Tobacco is a widely abused substance with costly negative health consequences. Smoking is particularly prevalent among various psychiatric populations, including adolescents and adults with Attention-Deficit Hyperactivity Disorder (ADHD). ADHD is a neurobehavioral disorder that affects about 5% of the population;it is characterized by impulsivity, hyperactivity, and inattention. The prevalence of smoking in patients with ADHD is estimated to double that of non-ADHD population. Moreover, ADHD is associated with early initiation of cigarette smoking, high frequency of smoking, and a lower success rate in smoking cessation. It has been argued that the link between ADHD and smoking habits reflects a pattern of self-medication among ADHD population. Experimental research in psychiatric and non-psychiatric populations has shown that nicotine alleviates behavioral symptoms associated with ADHD. This B/START proposal is focused on determining whether the beneficial effects of nicotine are replicable in the SHR, an animal model of ADHD. This proposal is specifically aimed at establishing whether ADHD-related impulsivity in the adolescent and young adult SHR is (1) reduced by acute and (2) chronic exposure to subcutaneous nicotine, (3) exacerbated by nicotine withdrawal, and (4) whether these effects are stronger or weaker in SHR relative to control strains. Achieving these goals involves a critical methodological challenge - the measurement of ADHD-related impulsivity in non-human animals. Stimulant treatments that typically reduce impulsivity in psychiatric patients yield higher indices of impulsivity in various strains of rats, including SHR. Based on extant evidence and our own preliminary data, we argue that such inconsistency is due to the conflation of measures of incentive-elicited activity and response-withholding capacity in the traditional methods for assessing impulsivity in rodents. This proposal includes innovative empirical and analytic techniques to isolate impulsivity parameters from activity- and motivation-related confounds, which may be applicable beyond the scope of this proposal. We expect that these techniques will reveal whether nicotine has an effect on ADHD-related symptoms in adolescent and young adult SHR analogous to those observed in humans. Such finding would open up the possibility of experimentally uncovering the overlapping genetic, neural, and behavioral mechanisms that link ADHD with tobacco abuse. A long-term plan geared to this goal is suggested.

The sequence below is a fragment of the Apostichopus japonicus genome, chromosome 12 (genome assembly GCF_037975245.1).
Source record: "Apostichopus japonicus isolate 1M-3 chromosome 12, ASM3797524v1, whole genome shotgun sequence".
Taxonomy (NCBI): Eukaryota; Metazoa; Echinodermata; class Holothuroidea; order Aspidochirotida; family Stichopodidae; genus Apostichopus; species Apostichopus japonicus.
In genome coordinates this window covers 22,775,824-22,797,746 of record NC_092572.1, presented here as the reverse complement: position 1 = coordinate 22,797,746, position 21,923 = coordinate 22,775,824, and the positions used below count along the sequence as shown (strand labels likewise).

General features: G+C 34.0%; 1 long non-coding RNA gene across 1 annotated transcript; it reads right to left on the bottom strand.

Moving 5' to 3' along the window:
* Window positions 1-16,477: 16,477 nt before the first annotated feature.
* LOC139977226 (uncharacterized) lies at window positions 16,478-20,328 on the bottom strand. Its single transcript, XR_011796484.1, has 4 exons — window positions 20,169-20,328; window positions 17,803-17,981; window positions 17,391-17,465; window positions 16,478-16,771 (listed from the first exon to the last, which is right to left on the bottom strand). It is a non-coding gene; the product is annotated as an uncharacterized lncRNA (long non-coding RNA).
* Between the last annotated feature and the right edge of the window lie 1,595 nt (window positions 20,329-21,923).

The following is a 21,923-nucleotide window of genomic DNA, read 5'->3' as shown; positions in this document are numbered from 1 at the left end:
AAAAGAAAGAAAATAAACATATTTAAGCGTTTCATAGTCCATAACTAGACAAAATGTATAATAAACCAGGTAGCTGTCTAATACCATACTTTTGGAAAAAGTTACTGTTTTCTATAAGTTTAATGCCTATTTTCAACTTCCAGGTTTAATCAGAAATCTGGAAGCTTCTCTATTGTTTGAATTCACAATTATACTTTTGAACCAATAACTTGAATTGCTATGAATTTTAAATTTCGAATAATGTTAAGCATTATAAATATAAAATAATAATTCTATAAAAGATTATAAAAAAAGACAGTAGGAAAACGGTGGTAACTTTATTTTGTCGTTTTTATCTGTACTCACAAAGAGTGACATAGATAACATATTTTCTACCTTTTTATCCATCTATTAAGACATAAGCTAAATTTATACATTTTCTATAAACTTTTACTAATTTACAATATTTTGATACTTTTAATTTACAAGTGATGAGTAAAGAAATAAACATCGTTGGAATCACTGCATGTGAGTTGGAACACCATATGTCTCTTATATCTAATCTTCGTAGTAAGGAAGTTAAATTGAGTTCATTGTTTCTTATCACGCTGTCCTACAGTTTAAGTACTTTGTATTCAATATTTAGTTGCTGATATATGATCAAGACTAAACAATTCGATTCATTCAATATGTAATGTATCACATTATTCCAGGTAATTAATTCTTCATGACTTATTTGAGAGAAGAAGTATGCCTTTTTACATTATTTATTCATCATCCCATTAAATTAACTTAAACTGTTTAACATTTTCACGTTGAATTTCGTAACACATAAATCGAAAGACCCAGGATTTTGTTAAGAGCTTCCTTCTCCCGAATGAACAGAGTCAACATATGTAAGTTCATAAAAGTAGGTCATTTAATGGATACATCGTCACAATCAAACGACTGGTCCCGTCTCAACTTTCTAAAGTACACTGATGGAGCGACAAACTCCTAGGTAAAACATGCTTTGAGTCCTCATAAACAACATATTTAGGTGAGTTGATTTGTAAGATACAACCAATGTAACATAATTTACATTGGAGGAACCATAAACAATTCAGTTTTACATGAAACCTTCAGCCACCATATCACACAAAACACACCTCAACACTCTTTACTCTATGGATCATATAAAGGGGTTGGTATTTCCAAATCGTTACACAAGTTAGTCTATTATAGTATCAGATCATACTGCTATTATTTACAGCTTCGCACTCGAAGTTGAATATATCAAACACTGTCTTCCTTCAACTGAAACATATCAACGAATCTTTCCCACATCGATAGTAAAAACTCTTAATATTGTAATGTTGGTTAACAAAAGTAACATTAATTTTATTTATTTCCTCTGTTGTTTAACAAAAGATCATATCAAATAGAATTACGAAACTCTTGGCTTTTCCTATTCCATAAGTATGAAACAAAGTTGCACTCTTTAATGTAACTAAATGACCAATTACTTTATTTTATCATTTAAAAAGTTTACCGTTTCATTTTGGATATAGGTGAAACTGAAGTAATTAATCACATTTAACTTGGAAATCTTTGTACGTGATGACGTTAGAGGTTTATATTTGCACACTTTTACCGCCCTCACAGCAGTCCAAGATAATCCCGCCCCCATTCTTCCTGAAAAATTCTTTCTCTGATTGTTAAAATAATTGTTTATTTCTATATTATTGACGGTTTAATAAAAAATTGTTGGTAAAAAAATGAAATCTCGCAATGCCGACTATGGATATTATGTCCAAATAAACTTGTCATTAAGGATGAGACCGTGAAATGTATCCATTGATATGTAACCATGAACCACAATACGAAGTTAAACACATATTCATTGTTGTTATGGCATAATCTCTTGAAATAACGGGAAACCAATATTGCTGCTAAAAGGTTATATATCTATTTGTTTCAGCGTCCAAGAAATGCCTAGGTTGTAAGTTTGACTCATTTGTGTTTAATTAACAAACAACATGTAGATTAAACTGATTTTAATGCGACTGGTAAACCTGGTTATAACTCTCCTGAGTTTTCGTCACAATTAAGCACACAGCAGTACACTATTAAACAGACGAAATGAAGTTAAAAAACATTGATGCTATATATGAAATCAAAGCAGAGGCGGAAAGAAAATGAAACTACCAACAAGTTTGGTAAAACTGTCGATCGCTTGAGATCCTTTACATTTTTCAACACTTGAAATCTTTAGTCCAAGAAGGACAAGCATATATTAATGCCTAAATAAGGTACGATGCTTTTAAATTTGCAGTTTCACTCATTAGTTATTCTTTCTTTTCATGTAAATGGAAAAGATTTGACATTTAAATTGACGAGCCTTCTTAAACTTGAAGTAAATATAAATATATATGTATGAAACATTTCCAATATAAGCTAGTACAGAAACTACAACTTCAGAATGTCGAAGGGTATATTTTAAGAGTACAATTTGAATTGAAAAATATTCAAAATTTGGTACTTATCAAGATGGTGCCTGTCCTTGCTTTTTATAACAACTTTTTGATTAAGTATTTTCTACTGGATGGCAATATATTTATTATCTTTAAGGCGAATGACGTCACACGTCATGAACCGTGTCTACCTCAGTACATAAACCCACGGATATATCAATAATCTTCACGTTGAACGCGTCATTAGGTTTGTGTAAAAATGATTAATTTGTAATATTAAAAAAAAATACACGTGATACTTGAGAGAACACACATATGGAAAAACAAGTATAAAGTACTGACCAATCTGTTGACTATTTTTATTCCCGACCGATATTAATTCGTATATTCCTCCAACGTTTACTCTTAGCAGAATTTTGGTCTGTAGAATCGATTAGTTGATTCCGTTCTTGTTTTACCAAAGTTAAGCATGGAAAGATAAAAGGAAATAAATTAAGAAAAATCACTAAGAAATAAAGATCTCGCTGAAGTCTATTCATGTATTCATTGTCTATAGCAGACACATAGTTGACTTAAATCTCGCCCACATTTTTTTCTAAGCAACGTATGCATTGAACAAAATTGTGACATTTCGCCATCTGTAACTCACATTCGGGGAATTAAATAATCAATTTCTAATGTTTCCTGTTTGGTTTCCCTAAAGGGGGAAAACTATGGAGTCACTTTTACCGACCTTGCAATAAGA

Adolescents and young adults with Attention-Deficit Hyperactivity Disorder (ADHD) are twice as likely to smoke cigarettes than their non-ADHD peers. This project will evaluate the hypothesis that nicotine reduces ADHD-related impulsivity in an animal model of ADHD, the Spontaneously Hypertensive Rat (SHR). Such validation is a critical first step for the precise identification of the mechanisms linking ADHD with nicotine dependence.
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